How AI-powered lasers could help with space debris

Low-Earth orbit is teeming with space junk. This increasingly cluttered area of space could benefit from a network of lasers that nudge objects at risk of colliding with satellites or spacecraft into safer orbits, according to new research.

While space debris has been a concern for decades, efforts to address this junk have only recently started receiving serious investment. The latest early-stage idea is to mount artificial intelligence-powered lasers on satellites or other dedicated platforms and have them monitor space debris objects. When an object is suspected to be on a collision course with a valuable space asset like the International Space Station (ISS) or a satellite, the lasers could, in theory, nudge that object into a safer orbit.

“Our goal is to develop a network of reconfigurable space-based lasers, along with a suite of algorithms,” Hang Woon Lee, the director of Space Systems Operations Research Laboratory at West Virginia University who is leading the new project, said in a statement. “Those algorithms will be the enabling technology that make such a network possible and maximize its benefits.”

NASA is funding Lee’s idea with $200,000 across three years. Although the plan is still in its infancy, its ultimate goal is to develop a system capable of making real-time decisions about which space objects to target and to ensure the new orbits are actually safe from further collisions. Using multiple lasers is crucial to efficiently alter the object’s trajectory “in a way that would be impossible with a single laser,” Lee said in the same statement.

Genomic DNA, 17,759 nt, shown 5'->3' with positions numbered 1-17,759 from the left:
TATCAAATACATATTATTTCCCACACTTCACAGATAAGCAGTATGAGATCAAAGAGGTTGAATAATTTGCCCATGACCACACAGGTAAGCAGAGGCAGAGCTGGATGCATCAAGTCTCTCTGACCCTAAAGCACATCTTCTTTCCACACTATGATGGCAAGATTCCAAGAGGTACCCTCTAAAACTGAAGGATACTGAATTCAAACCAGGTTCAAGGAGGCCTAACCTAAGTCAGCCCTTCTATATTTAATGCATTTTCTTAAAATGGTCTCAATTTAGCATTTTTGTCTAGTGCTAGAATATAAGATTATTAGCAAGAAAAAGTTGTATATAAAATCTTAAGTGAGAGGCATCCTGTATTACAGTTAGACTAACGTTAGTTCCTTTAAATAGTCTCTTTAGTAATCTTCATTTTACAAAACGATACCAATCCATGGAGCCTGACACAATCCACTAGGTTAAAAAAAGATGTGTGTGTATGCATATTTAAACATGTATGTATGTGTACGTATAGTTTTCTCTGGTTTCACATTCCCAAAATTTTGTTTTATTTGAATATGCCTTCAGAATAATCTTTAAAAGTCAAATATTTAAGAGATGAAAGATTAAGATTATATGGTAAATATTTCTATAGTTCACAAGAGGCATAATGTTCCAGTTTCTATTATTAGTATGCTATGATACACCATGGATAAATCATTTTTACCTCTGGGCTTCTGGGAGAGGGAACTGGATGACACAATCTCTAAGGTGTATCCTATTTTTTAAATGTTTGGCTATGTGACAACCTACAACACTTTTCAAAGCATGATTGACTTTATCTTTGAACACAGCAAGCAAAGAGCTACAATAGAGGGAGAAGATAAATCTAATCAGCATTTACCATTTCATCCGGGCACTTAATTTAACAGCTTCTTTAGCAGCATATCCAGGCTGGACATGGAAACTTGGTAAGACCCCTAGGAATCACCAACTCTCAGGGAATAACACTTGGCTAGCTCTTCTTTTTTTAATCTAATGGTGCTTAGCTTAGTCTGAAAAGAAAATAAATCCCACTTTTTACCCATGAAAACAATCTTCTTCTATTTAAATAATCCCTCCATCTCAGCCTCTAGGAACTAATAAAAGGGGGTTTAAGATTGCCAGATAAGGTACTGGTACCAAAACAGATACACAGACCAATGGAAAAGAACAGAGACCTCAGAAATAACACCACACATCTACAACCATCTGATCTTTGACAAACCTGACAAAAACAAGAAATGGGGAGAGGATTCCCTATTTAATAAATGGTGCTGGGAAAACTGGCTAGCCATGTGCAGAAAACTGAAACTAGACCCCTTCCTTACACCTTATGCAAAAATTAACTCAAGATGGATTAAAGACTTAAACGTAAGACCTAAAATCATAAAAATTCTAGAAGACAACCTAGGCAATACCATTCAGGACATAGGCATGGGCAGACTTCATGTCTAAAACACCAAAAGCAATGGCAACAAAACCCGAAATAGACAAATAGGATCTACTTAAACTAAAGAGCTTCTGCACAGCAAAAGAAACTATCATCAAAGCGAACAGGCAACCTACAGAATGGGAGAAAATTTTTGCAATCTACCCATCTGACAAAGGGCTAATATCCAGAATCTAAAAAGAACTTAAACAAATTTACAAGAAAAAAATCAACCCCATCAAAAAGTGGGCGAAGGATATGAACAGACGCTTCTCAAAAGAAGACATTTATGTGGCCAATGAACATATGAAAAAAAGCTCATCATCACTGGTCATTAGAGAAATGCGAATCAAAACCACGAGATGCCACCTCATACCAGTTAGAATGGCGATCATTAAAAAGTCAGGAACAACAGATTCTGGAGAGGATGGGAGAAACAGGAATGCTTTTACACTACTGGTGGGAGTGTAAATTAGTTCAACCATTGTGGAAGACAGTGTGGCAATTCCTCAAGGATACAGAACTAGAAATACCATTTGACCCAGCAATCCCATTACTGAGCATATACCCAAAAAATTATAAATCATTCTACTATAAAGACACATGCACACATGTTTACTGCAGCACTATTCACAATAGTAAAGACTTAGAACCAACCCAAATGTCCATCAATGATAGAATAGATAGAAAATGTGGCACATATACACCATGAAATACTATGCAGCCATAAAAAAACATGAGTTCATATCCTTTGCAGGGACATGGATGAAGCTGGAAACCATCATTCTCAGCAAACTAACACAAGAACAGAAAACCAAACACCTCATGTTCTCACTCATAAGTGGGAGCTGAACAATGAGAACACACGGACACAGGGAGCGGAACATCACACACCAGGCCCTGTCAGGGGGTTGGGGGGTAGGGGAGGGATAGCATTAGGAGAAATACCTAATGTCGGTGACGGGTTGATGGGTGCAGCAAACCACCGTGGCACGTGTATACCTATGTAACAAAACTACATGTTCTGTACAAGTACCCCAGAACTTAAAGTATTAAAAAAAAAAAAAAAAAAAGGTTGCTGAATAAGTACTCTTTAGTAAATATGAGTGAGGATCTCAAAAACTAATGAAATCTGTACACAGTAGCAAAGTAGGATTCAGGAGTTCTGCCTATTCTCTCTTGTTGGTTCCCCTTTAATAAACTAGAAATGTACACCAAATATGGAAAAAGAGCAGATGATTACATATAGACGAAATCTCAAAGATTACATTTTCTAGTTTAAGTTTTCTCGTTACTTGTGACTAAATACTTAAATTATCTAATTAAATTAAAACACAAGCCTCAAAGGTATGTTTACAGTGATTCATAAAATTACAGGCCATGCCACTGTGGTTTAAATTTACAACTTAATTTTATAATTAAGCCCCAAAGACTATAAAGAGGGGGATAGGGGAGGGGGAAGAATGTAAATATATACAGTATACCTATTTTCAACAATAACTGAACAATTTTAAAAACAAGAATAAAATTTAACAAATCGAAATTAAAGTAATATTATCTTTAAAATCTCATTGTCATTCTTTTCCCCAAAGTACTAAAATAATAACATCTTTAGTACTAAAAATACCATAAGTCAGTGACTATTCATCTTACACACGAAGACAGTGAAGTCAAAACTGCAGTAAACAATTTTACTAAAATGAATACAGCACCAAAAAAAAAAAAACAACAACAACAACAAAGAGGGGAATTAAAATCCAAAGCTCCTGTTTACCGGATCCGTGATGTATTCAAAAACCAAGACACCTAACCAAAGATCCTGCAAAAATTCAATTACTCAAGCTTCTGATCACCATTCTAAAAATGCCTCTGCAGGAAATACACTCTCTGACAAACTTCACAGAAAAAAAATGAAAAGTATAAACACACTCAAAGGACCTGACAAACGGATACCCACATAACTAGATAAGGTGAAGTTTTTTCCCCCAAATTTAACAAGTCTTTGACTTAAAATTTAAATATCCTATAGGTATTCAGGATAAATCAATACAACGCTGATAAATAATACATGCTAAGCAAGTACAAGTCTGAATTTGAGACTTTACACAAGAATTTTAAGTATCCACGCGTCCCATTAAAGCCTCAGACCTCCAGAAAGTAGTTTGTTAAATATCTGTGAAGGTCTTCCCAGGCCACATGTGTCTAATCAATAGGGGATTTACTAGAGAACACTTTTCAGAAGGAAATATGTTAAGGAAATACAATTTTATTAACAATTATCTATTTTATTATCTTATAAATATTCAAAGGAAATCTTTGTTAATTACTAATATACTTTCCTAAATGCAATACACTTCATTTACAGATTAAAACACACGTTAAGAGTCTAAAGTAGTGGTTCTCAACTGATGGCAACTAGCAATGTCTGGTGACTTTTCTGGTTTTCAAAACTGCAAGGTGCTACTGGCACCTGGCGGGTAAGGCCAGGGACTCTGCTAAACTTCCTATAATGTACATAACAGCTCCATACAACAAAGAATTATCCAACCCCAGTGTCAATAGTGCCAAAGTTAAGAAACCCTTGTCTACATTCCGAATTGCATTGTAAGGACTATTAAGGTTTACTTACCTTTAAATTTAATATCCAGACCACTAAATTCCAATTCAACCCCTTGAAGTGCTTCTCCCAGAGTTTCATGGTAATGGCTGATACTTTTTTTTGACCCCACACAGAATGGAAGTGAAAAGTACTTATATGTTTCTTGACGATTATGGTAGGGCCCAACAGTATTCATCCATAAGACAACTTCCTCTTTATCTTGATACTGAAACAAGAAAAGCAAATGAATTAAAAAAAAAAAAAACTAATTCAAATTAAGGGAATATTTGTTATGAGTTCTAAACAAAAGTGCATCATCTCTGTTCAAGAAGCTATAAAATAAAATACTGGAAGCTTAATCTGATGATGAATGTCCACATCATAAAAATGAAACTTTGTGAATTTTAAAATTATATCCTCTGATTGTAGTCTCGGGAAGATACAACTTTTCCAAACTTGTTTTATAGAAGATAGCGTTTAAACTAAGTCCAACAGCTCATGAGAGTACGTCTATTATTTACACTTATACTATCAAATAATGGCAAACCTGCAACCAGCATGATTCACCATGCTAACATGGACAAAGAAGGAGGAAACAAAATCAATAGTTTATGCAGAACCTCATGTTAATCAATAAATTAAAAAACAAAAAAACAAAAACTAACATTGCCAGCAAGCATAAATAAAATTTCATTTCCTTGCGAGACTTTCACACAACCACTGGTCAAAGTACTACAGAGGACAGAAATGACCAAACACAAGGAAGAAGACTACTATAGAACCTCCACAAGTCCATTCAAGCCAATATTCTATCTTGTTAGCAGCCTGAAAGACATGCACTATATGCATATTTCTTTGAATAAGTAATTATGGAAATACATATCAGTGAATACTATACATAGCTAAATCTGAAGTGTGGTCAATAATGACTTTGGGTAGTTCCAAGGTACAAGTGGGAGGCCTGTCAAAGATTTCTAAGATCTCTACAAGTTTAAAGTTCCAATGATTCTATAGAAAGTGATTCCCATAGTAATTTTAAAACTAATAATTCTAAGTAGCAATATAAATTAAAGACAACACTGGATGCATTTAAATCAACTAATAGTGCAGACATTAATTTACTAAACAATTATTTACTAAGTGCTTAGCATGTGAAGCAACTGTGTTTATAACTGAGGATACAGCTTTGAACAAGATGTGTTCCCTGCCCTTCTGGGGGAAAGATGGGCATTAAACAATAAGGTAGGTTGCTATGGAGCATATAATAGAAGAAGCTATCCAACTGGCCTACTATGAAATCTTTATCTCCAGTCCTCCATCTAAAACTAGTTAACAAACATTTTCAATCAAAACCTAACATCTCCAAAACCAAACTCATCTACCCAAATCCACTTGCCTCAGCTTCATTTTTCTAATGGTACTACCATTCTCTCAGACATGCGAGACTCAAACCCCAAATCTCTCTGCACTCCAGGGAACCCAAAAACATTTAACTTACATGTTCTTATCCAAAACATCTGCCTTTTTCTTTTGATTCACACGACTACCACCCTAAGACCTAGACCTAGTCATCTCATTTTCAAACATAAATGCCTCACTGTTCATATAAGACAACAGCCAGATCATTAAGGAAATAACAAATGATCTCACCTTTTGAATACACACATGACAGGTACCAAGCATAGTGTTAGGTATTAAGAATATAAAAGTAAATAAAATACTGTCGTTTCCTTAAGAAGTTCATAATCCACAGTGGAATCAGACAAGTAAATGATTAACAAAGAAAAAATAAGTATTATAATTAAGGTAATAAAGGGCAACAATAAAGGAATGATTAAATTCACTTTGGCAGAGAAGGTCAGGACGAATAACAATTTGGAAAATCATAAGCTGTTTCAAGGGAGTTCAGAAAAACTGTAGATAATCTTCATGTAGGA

Measuring the amount of risk from space debris is quite difficult, as not every object in orbit is capable of being tracked. Humans have flown over 15,000 satellites since the 1950s, of which only about 4,000 are operational satellites, according to 2022 estimates. According to the European Space Agency (ESA), around 34,600 space debris fragments are currently tracked by radar systems on Earth, but another 130 million pieces could be in orbit that are too small to be accurately detected or tracked.

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So unlike other space debris removal ideas, a coordinated network of lasers in space could be particularly useful in tackling a space object of any size, researchers say. In March, a NASA report found space-based lasers are advantageous compared to ground-based ones because they don’t need to pass through Earth’s atmosphere, which could deform the beams. Being in space, the beam can more easily pulse the target object into favored orbits, according to the report.

Such AI-powered systems are also beneficial in terms of cost and could eventually be used to track space objects ahead of launches, for example. Last week, Amazon delayed the launch of its first two prototype internet satellites by six minutes to avoid colliding with a space object. Back in July, India had delayed launching its historic Chandrayaan-3 moon mission by three seconds for the same reason. 


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